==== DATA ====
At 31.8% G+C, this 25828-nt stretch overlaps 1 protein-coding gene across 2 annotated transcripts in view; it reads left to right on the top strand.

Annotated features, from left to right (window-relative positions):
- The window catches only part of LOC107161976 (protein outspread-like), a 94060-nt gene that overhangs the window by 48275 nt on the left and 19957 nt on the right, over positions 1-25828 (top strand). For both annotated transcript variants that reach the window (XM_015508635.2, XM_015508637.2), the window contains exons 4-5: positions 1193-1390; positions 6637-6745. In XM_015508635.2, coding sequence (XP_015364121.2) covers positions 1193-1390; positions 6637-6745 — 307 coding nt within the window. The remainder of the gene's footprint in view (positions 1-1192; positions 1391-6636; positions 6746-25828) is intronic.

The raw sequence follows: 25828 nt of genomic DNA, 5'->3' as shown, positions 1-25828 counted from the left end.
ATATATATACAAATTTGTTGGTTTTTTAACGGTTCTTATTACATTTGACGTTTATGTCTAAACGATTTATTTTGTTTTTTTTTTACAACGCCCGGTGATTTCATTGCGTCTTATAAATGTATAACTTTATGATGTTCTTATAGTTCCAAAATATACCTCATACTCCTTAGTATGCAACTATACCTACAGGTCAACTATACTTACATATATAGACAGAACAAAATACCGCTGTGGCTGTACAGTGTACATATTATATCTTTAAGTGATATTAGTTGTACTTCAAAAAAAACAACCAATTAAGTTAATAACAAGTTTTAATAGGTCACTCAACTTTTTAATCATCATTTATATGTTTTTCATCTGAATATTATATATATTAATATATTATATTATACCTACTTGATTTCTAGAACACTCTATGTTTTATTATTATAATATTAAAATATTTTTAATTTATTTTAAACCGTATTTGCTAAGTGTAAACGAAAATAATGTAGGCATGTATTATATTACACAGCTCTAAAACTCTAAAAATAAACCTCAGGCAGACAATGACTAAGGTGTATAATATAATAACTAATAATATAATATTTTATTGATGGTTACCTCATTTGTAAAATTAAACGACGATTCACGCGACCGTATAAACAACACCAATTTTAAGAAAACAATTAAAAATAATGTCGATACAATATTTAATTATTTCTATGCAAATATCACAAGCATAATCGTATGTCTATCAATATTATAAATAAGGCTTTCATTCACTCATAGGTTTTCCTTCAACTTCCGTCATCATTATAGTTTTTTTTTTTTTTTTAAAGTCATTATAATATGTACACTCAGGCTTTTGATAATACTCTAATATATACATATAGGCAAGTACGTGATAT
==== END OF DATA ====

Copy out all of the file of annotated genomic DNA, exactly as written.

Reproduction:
At 31.8% G+C, this 25828-nt stretch overlaps 1 protein-coding gene across 2 annotated transcripts in view; it reads left to right on the top strand.

Annotated features, from left to right (window-relative positions):
- The window catches only part of LOC107161976 (protein outspread-like), a 94060-nt gene that overhangs the window by 48275 nt on the left and 19957 nt on the right, over positions 1-25828 (top strand). For both annotated transcript variants that reach the window (XM_015508635.2, XM_015508637.2), the window contains exons 4-5: positions 1193-1390; positions 6637-6745. In XM_015508635.2, coding sequence (XP_015364121.2) covers positions 1193-1390; positions 6637-6745 — 307 coding nt within the window. The remainder of the gene's footprint in view (positions 1-1192; positions 1391-6636; positions 6746-25828) is intronic.

The raw sequence follows: 25828 nt of genomic DNA, 5'->3' as shown, positions 1-25828 counted from the left end.
ATATATATACAAATTTGTTGGTTTTTTAACGGTTCTTATTACATTTGACGTTTATGTCTAAACGATTTATTTTGTTTTTTTTTTACAACGCCCGGTGATTTCATTGCGTCTTATAAATGTATAACTTTATGATGTTCTTATAGTTCCAAAATATACCTCATACTCCTTAGTATGCAACTATACCTACAGGTCAACTATACTTACATATATAGACAGAACAAAATACCGCTGTGGCTGTACAGTGTACATATTATATCTTTAAGTGATATTAGTTGTACTTCAAAAAAAACAACCAATTAAGTTAATAACAAGTTTTAATAGGTCACTCAACTTTTTAATCATCATTTATATGTTTTTCATCTGAATATTATATATATTAATATATTATATTATACCTACTTGATTTCTAGAACACTCTATGTTTTATTATTATAATATTAAAATATTTTTAATTTATTTTAAACCGTATTTGCTAAGTGTAAACGAAAATAATGTAGGCATGTATTATATTACACAGCTCTAAAACTCTAAAAATAAACCTCAGGCAGACAATGACTAAGGTGTATAATATAATAACTAATAATATAATATTTTATTGATGGTTACCTCATTTGTAAAATTAAACGACGATTCACGCGACCGTATAAACAACACCAATTTTAAGAAAACAATTAAAAATAATGTCGATACAATATTTAATTATTTCTATGCAAATATCACAAGCATAATCGTATGTCTATCAATATTATAAATAAGGCTTTCATTCACTCATAGGTTTTCCTTCAACTTCCGTCATCATTATAGTTTTTTTTTTTTTTTTAAAGTCATTATAATATGTACACTCAGGCTTTTGATAATACTCTAATATATACATATAGGCAAGTACGTGATAT